A path through the woods to the farm houses on the side of the slough, up the burn road, my kindergarten on the left, the hospital on the hill, the high school on French, the tiny, moldy house where my husband and had spent a rainy summer on a back alley off of Cob. Once I belonged. People in Arlington treat me kindly because they know my father, brothers, uncles, aunts and cousins. Sometimes I miss that, but I know I don’t belong there anymore. I haven’t for a very long.

I live in a bedroom city of Los Angeles. One woman in a sea of many. When I first went to Boston, this bothered me. By the time I went to New York, I liked it. I love the anonymity, being faceless and nameless, the freedom of not being watched and held up to a standard. But, that doesn’t really happen. It may happen less in Southern Orange County, CA than in Arlington, but I still know people and they still know me. Being watched, or not, is a choice no one gets to make.

Once after a bad haircut, I consoled myself with the thought that at least it was unique. Then I went to Trader Joe’s and counted about five other women with the exact same cut. (I’ve since changed my hair.) Of course, I’m not defined by my hairstyle, but it’s made me think about where I belong and where I fit and how I’ve molded my life to fit my surroundings. Even if that was never my intent.

Sometimes, despite everything that I’d planned, that crazy frog is coming, and everyone is jumping…

Thursday, March 10, 2011

The Evolution of Calpurnia Tate

I'll admit I picked up this book because of it's great title. Loved, loved, loved it (the book and the title.) It's keeping company with Tuck Everlasting on my favorite shelf.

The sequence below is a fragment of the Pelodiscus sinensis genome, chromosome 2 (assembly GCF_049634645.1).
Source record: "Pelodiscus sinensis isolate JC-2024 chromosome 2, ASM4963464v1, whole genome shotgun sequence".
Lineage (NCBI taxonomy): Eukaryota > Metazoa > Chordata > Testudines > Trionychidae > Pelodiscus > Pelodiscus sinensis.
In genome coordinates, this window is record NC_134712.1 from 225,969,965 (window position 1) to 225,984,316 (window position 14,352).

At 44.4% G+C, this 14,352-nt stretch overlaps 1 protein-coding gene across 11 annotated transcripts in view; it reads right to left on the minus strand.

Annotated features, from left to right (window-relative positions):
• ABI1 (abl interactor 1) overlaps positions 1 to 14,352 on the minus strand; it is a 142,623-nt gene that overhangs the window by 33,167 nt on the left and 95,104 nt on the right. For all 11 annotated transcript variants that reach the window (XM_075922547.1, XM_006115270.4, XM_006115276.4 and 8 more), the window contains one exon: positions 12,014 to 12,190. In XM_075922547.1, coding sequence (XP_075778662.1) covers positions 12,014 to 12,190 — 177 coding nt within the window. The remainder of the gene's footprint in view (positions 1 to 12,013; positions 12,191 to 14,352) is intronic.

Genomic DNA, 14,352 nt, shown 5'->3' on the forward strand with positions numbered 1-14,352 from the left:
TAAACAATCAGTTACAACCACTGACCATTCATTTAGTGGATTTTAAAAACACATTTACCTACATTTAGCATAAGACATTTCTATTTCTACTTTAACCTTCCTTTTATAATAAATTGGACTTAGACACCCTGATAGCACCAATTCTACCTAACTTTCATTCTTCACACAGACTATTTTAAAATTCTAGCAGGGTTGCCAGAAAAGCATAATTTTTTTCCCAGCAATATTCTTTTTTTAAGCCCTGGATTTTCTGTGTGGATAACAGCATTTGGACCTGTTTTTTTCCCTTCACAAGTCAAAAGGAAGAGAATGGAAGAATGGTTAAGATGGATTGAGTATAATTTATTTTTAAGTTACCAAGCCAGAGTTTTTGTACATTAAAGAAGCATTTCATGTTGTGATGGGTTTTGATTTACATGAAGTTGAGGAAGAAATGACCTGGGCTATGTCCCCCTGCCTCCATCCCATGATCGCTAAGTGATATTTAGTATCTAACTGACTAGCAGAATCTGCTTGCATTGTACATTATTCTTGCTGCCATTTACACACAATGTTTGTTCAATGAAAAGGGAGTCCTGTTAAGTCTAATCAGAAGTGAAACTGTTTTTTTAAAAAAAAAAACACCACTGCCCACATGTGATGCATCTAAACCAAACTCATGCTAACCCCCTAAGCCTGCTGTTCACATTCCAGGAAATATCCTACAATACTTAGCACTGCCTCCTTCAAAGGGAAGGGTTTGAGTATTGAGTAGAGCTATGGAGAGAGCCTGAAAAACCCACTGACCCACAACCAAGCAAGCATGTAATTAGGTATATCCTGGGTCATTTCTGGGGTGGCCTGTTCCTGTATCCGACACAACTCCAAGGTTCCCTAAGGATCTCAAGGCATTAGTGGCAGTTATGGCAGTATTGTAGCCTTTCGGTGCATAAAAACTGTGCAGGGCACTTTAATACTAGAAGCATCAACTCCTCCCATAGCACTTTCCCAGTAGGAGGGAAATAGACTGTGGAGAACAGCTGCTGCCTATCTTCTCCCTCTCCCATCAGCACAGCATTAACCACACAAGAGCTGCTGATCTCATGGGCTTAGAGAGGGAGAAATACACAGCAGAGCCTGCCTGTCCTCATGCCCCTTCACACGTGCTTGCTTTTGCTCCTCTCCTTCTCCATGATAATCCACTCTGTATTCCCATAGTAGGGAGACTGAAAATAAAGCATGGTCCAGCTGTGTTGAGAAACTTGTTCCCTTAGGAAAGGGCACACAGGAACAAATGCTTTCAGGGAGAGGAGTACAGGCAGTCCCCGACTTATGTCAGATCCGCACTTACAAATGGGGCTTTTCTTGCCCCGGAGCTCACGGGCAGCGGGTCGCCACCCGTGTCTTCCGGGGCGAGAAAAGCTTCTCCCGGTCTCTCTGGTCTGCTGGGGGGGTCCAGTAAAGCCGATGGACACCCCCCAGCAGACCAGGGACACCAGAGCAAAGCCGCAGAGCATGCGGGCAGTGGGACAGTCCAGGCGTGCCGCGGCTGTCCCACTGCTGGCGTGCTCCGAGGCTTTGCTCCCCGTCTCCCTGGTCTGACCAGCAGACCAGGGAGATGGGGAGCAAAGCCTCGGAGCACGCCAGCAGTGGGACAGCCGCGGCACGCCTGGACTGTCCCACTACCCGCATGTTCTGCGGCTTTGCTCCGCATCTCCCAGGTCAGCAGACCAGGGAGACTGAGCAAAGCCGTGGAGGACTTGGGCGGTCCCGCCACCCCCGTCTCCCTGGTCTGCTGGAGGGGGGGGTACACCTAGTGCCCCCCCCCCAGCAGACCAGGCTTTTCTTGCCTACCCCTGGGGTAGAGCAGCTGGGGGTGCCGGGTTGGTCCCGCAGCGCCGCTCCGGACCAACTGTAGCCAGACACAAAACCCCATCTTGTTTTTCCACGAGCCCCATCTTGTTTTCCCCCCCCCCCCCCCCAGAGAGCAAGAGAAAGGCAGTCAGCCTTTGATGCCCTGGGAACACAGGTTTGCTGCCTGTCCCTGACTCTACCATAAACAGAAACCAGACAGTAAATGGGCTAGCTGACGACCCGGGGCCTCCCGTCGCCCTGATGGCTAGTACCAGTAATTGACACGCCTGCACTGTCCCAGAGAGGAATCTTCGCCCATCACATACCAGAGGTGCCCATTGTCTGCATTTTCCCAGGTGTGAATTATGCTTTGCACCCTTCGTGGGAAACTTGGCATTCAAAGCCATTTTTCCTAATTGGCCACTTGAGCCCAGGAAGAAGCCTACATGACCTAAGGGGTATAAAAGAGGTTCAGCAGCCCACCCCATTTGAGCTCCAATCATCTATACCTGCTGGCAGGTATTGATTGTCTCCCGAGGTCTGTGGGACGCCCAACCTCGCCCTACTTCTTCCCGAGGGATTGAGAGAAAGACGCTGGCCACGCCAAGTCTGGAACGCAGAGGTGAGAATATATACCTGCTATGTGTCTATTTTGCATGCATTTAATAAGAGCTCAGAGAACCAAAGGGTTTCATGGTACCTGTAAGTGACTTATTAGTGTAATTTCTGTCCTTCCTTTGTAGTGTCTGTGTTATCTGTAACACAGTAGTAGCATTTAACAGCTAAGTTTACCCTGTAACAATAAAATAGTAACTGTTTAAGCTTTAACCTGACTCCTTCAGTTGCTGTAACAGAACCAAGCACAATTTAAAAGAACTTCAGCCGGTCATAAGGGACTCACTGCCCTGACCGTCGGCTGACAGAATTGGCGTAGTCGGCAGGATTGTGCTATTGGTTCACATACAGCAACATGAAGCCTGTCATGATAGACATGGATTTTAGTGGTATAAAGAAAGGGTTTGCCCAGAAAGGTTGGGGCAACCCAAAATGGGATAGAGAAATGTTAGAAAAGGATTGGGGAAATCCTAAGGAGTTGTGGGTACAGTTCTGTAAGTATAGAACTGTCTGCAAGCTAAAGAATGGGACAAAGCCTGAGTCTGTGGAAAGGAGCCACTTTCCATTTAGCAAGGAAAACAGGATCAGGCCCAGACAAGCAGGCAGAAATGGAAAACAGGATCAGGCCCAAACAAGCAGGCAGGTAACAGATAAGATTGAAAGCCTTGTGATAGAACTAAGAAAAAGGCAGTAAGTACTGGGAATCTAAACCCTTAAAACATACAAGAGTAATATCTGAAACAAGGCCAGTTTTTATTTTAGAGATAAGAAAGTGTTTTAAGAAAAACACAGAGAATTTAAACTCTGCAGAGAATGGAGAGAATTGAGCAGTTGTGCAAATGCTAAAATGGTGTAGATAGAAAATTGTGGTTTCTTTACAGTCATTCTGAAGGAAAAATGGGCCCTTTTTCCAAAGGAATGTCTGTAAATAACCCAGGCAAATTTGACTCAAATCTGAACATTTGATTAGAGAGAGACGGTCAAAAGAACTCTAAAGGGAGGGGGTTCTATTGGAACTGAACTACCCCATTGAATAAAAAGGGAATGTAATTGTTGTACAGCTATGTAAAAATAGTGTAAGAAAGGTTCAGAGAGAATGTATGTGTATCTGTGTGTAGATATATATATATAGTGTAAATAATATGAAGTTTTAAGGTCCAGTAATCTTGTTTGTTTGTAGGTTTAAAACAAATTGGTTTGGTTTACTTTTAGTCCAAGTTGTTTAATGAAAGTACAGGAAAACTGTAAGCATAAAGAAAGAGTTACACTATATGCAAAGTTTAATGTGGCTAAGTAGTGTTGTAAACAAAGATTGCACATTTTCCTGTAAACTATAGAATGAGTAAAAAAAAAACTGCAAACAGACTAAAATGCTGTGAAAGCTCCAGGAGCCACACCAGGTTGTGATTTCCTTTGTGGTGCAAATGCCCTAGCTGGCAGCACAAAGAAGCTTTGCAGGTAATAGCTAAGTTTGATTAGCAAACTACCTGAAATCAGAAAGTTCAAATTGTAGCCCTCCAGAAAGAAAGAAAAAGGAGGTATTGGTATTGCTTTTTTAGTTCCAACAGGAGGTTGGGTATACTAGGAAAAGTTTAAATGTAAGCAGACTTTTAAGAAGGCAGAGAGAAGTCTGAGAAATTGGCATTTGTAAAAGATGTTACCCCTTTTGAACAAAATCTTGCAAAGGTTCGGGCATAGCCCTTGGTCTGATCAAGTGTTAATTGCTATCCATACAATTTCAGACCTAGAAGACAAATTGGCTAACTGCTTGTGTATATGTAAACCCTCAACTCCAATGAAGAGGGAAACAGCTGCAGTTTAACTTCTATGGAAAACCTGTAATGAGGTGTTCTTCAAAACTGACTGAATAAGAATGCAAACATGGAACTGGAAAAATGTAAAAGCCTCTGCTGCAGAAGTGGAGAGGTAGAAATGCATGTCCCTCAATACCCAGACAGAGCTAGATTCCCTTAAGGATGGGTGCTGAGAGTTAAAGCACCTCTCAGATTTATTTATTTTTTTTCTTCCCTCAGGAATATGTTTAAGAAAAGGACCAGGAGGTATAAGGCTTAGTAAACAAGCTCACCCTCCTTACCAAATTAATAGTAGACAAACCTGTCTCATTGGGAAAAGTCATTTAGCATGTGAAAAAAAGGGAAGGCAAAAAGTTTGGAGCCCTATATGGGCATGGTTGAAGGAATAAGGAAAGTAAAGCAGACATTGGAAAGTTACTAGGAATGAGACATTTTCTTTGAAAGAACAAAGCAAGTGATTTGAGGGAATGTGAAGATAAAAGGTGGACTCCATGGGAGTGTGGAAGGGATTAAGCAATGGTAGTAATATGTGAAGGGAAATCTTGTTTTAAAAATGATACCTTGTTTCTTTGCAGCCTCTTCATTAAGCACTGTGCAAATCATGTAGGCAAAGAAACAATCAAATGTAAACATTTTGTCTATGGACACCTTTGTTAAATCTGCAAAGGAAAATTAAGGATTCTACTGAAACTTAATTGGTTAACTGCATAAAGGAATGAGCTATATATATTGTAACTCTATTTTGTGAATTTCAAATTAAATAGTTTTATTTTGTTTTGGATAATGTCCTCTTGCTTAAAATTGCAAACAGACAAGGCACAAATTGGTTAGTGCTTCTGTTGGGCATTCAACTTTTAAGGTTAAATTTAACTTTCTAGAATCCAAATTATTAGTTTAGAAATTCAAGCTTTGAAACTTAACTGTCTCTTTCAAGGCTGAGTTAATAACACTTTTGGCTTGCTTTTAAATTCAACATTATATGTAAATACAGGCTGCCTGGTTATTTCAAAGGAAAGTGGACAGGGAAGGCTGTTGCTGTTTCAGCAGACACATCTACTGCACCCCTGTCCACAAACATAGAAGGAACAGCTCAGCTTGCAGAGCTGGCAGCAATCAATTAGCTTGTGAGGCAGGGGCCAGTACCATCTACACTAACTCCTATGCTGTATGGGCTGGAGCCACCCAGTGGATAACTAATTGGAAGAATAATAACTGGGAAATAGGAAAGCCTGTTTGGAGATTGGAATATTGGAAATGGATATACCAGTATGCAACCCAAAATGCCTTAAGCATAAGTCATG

Here's a quote to take and keep:
"It's better to travel with hope in one's heart than to arrive in safety...Celebrate today's failure because it's a clear sign that our voyage of discovery is not yet over. The day the experiment succeeds is the day the experiment ends. And I inevitably find that the sadness of ending outweighs the celebration of success."

Wednesday, March 9, 2011

Writing Tips

Yesterday while looking up writery things on the net, I came across an article entitled 7 Things I've Learned So Far, by Jane Borden. I enjoyed her article, but realized her writing tips belonged to her. If I had to make a list of my top writing tips, they wouldn’t be the same. Not that hers were wrong and mine are right, but because we’re different people. Just because we’re involved in the same activity doesn’t mean we’re going to take the same path. Just like there’s more than one way to get to bookstore (on foot, by bike, on roller-skates, by way of the doughnut store) there’s a zillion ways to write whatever’s in your heart, dying to get out.